Freedom to choose on the best supports for those with disabilities leads to better outcomes

Over decades, the official attitude towards individuals with disability tended to be overbearing and paternalistic

 

Allowing persons with disabilities to make personal choices and exercise independent judgment on how State financial supports are used can have life-enhancing, confidence-building results.

A campaign by Inclusion Ireland and Down Syndrome Ireland in favour of personalised budgets has been supported by Minister of State Finian McGrath with the expectation that a reasonable proportion of the Health Service Executive’s disability budget will be set aside for individualised and community-based supports.

It will not be easy. Over the decades, the official attitude towards individuals with disability has tended to be overbearing and paternalistic. This has manifested itself in a ‘one-size-fits-all’ approach and the provision of residential and day care services where the client has little or no say in how money allocated for their welfare is spent or the kind of services they receive.

Changing that system is certain to generate opposition from existing service providers and from those health administrators who wish to keep the financing of services as rigid and as uncomplicated as possible.

Such predictable opposition reflects a mindset in which the provider, rather than the client, is boss. It permeates many aspects of the health service. To counteract it within acute hospitals, a “money follows the patient” approach was tried. Resistance continues.

The funding of disabled people on an individual basis, so they can customise the services they require, has been successfully introduced in Britain and elsewhere. It operates here on a minuscule scale but is difficult to access. What is required is a change of attitude and greater official flexibility.

Empowering people – particularly those with disabilities – to live as independently as possibly should be the motivation behind an effective health service. Mr McGrath has endorsed a compelling campaign in support of those whose voices are rarely heard at government level.

Vested interests and bureaucracy should not be allowed to suppress this important development in personal freedom and self-expression.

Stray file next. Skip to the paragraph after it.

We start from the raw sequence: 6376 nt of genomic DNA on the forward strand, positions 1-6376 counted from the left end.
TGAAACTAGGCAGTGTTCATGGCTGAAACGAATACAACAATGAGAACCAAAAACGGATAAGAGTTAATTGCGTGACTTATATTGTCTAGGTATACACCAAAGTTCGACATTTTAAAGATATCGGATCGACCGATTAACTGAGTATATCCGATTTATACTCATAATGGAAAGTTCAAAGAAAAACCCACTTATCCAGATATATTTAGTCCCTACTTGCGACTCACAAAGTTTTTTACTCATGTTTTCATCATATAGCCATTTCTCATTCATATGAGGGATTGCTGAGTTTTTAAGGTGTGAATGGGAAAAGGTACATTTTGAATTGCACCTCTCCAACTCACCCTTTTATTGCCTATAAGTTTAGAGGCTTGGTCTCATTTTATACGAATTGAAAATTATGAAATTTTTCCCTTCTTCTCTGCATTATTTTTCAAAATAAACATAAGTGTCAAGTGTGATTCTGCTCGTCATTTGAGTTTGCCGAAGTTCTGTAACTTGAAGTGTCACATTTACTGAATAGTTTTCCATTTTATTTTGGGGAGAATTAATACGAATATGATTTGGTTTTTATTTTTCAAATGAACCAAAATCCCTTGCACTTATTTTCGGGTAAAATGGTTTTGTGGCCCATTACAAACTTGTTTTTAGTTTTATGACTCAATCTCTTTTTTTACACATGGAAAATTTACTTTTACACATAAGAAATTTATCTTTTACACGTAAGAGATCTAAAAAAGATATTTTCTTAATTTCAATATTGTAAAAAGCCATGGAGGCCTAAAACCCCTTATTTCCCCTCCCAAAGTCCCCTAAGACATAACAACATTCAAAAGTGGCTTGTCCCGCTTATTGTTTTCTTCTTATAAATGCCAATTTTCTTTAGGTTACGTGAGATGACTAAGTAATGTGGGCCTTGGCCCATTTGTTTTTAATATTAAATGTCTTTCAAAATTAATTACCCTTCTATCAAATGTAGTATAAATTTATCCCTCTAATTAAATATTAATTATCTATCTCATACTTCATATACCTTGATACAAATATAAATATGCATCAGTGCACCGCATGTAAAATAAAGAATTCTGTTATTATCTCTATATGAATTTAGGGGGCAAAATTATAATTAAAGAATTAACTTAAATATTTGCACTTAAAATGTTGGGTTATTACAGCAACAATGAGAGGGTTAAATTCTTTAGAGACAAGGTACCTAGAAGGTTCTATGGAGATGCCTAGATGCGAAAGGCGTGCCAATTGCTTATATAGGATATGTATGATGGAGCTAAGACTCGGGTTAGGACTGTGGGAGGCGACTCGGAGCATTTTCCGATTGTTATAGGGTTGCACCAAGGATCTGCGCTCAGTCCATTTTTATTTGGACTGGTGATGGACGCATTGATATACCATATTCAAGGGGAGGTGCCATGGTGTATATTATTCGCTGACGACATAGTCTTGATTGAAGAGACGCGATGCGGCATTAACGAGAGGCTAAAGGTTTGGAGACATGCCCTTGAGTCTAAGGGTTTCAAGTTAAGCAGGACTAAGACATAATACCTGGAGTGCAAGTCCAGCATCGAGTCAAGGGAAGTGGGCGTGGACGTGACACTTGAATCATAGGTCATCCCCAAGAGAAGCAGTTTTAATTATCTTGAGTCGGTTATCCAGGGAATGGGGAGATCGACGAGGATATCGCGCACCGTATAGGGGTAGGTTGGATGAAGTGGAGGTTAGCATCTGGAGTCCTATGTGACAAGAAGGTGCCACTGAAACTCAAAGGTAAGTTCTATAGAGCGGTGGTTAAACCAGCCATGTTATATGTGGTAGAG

The Irish Times Logo
Commenting on The Irish Times has changed. To comment you must now be an Irish Times subscriber.
SUBSCRIBE
GO BACK
Error Image
The account details entered are not currently associated with an Irish Times subscription. Please subscribe to sign in to comment.
Comment Sign In

Forgot password?
The Irish Times Logo
Thank you
You should receive instructions for resetting your password. When you have reset your password, you can Sign In.
The Irish Times Logo
Please choose a screen name. This name will appear beside any comments you post. Your screen name should follow the standards set out in our community standards.
Screen Name Selection

Hello

Please choose a screen name. This name will appear beside any comments you post. Your screen name should follow the standards set out in our community standards.

The Irish Times Logo
Commenting on The Irish Times has changed. To comment you must now be an Irish Times subscriber.
SUBSCRIBE
Forgot Password
Please enter your email address so we can send you a link to reset your password.

Sign In

Your Comments
We reserve the right to remove any content at any time from this Community, including without limitation if it violates the Community Standards. We ask that you report content that you in good faith believe violates the above rules by clicking the Flag link next to the offending comment or by filling out this form. New comments are only accepted for 3 days from the date of publication.